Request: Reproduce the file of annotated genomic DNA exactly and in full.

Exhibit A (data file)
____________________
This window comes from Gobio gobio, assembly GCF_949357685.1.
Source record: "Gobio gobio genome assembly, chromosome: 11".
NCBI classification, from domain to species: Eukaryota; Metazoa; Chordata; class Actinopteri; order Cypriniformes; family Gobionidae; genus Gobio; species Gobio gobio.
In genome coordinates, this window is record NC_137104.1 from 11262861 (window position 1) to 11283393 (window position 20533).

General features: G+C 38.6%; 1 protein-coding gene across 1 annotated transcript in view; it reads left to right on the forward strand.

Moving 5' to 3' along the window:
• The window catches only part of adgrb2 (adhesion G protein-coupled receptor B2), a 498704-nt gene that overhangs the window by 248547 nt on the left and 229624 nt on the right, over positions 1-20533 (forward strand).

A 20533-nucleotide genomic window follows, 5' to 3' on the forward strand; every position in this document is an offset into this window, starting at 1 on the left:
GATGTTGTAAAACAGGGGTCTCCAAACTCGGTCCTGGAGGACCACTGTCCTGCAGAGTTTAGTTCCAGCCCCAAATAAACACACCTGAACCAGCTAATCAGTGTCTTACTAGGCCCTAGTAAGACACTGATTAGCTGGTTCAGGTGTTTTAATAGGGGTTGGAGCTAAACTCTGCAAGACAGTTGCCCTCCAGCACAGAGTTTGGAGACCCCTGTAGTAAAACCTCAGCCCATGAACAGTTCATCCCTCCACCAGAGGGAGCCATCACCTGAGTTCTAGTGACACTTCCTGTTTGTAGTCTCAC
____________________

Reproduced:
This window comes from Gobio gobio, assembly GCF_949357685.1.
Source record: "Gobio gobio genome assembly, chromosome: 11".
NCBI classification, from domain to species: Eukaryota; Metazoa; Chordata; class Actinopteri; order Cypriniformes; family Gobionidae; genus Gobio; species Gobio gobio.
In genome coordinates, this window is record NC_137104.1 from 11262861 (window position 1) to 11283393 (window position 20533).

General features: G+C 38.6%; 1 protein-coding gene across 1 annotated transcript in view; it reads left to right on the forward strand.

Moving 5' to 3' along the window:
• The window catches only part of adgrb2 (adhesion G protein-coupled receptor B2), a 498704-nt gene that overhangs the window by 248547 nt on the left and 229624 nt on the right, over positions 1-20533 (forward strand).

A 20533-nucleotide genomic window follows, 5' to 3' on the forward strand; every position in this document is an offset into this window, starting at 1 on the left:
GATGTTGTAAAACAGGGGTCTCCAAACTCGGTCCTGGAGGACCACTGTCCTGCAGAGTTTAGTTCCAGCCCCAAATAAACACACCTGAACCAGCTAATCAGTGTCTTACTAGGCCCTAGTAAGACACTGATTAGCTGGTTCAGGTGTTTTAATAGGGGTTGGAGCTAAACTCTGCAAGACAGTTGCCCTCCAGCACAGAGTTTGGAGACCCCTGTAGTAAAACCTCAGCCCATGAACAGTTCATCCCTCCACCAGAGGGAGCCATCACCTGAGTTCTAGTGACACTTCCTGTTTGTAGTCTCAC